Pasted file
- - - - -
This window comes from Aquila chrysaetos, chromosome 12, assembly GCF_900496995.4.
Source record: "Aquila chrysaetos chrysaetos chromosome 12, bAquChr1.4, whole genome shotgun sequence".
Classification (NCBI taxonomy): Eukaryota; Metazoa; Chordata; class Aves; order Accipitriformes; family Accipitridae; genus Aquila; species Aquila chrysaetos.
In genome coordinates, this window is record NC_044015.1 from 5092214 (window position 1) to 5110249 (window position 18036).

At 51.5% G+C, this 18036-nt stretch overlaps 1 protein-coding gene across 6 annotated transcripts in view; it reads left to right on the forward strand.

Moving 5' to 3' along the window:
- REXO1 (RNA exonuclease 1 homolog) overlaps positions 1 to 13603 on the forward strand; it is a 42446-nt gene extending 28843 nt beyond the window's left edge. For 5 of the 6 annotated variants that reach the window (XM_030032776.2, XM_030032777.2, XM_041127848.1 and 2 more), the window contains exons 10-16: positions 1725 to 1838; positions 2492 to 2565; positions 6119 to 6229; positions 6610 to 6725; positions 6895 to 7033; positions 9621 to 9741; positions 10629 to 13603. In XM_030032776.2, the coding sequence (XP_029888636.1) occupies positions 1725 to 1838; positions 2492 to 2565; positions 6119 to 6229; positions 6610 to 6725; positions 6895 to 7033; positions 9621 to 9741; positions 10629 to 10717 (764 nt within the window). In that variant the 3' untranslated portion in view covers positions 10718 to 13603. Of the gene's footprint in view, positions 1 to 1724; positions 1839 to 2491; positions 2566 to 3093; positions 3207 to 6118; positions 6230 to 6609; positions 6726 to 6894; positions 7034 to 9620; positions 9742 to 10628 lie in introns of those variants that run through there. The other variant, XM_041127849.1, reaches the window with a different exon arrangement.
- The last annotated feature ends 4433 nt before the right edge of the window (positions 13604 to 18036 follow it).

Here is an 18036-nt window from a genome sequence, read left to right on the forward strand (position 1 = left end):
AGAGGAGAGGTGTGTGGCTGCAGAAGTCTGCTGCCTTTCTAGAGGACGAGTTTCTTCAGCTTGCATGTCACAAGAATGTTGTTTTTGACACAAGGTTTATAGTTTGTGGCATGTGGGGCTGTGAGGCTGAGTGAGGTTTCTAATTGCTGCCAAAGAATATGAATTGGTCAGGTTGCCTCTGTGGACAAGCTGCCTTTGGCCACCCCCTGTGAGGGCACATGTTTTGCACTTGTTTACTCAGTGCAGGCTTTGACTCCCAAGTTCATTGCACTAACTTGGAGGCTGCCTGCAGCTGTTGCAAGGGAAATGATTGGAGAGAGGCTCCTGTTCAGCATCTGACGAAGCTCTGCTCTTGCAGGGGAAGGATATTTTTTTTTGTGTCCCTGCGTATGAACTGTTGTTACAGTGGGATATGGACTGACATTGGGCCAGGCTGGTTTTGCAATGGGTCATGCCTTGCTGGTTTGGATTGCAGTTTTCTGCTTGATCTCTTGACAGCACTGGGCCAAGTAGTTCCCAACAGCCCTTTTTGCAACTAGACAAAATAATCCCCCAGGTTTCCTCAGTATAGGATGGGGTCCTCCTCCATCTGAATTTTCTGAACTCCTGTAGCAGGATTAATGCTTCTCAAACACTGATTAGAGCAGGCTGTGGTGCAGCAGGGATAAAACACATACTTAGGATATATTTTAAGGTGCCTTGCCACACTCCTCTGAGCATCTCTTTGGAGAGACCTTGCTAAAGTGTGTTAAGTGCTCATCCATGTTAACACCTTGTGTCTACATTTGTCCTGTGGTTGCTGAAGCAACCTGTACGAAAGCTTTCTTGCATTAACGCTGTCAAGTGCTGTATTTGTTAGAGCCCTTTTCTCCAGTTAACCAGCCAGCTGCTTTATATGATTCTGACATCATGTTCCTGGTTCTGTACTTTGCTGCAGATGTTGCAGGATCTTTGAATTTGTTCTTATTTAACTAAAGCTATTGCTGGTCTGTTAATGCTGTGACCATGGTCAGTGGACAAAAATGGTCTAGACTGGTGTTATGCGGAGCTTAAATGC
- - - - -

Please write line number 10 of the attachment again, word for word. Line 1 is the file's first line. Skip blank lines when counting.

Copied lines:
AGAGGAGAGGTGTGTGGCTGCAGAAGTCTGCTGCCTTTCTAGAGGACGAGTTTCTTCAGCTTGCATGTCACAAGAATGTTGTTTTTGACACAAGGTTTATAGTTTGTGGCATGTGGGGCTGTGAGGCTGAGTGAGGTTTCTAATTGCTGCCAAAGAATATGAATTGGTCAGGTTGCCTCTGTGGACAAGCTGCCTTTGGCCACCCCCTGTGAGGGCACATGTTTTGCACTTGTTTACTCAGTGCAGGCTTTGACTCCCAAGTTCATTGCACTAACTTGGAGGCTGCCTGCAGCTGTTGCAAGGGAAATGATTGGAGAGAGGCTCCTGTTCAGCATCTGACGAAGCTCTGCTCTTGCAGGGGAAGGATATTTTTTTTTGTGTCCCTGCGTATGAACTGTTGTTACAGTGGGATATGGACTGACATTGGGCCAGGCTGGTTTTGCAATGGGTCATGCCTTGCTGGTTTGGATTGCAGTTTTCTGCTTGATCTCTTGACAGCACTGGGCCAAGTAGTTCCCAACAGCCCTTTTTGCAACTAGACAAAATAATCCCCCAGGTTTCCTCAGTATAGGATGGGGTCCTCCTCCATCTGAATTTTCTGAACTCCTGTAGCAGGATTAATGCTTCTCAAACACTGATTAGAGCAGGCTGTGGTGCAGCAGGGATAAAACACATACTTAGGATATATTTTAAGGTGCCTTGCCACACTCCTCTGAGCATCTCTTTGGAGAGACCTTGCTAAAGTGTGTTAAGTGCTCATCCATGTTAACACCTTGTGTCTACATTTGTCCTGTGGTTGCTGAAGCAACCTGTACGAAAGCTTTCTTGCATTAACGCTGTCAAGTGCTGTATTTGTTAGAGCCCTTTTCTCCAGTTAACCAGCCAGCTGCTTTATATGATTCTGACATCATGTTCCTGGTTCTGTACTTTGCTGCAGATGTTGCAGGATCTTTGAATTTGTTCTTATTTAACTAAAGCTATTGCTGGTCTGTTAATGCTGTGACCATGGTCAGTGGACAAAAATGGTCTAGACTGGTGTTATGCGGAGCTTAAATGC